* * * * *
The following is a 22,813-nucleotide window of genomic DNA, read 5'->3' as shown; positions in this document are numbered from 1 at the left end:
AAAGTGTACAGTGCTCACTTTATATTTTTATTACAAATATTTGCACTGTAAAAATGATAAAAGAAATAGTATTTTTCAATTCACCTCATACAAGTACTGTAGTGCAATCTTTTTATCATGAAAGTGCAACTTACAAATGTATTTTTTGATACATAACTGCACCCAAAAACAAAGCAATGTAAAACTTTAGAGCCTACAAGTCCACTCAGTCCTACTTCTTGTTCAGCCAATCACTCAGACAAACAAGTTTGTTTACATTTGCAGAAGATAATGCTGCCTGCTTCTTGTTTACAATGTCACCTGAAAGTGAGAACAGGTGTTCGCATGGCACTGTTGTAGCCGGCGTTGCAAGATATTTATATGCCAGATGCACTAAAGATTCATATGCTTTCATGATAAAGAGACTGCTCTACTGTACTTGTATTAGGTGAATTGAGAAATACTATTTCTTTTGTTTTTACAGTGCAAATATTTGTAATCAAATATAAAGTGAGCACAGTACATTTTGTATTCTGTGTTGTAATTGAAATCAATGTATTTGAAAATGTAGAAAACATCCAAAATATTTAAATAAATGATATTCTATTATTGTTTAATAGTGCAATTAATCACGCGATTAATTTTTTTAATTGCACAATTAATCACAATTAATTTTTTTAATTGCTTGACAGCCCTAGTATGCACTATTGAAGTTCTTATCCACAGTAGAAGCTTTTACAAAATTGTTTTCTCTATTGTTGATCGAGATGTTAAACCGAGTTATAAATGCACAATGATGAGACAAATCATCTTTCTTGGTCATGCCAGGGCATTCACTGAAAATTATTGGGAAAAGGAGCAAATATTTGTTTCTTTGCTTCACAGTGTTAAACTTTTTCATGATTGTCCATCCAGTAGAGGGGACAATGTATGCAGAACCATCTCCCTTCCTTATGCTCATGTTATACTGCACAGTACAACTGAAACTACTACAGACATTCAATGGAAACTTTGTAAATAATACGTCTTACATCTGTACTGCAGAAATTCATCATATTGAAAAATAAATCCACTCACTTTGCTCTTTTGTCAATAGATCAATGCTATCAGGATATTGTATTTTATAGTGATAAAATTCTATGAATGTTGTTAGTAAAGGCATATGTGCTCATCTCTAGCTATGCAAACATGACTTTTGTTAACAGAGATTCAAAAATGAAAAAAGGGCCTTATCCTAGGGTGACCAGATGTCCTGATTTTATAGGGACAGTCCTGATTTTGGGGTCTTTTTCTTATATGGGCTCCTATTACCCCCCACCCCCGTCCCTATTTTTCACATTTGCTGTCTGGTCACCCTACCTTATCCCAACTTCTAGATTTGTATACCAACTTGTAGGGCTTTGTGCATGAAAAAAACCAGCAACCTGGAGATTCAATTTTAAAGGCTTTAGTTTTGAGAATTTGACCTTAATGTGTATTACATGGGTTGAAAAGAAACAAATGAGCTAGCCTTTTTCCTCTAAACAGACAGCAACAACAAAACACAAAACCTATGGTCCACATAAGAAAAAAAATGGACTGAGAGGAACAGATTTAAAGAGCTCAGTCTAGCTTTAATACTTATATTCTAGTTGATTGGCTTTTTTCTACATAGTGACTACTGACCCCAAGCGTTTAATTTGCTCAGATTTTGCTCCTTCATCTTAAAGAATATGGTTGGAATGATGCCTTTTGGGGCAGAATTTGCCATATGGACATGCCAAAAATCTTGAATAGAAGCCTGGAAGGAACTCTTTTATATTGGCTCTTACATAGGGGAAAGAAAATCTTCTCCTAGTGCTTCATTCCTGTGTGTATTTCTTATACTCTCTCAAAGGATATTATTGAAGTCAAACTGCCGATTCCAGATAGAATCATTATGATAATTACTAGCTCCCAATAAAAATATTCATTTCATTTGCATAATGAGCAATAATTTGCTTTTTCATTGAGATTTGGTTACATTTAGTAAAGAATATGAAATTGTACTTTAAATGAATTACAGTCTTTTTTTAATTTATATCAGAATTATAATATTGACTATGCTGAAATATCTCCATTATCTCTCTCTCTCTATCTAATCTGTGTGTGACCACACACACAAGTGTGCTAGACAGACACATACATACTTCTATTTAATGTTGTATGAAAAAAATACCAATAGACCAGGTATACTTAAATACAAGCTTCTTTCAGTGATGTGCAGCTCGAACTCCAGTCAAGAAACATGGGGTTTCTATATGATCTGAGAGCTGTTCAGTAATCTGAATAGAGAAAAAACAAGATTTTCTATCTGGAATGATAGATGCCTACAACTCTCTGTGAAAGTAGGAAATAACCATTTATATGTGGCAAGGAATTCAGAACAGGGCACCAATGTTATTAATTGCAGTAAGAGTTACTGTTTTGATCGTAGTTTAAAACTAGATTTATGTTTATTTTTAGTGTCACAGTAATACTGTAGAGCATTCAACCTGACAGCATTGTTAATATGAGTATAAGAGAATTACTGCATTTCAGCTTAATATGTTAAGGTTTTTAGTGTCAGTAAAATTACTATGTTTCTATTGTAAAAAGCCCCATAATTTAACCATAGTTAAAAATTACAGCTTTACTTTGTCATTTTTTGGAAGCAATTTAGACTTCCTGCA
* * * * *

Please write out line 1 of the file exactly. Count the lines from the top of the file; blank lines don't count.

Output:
The following is a 22,813-nucleotide window of genomic DNA, read 5'->3' as shown; positions in this document are numbered from 1 at the left end: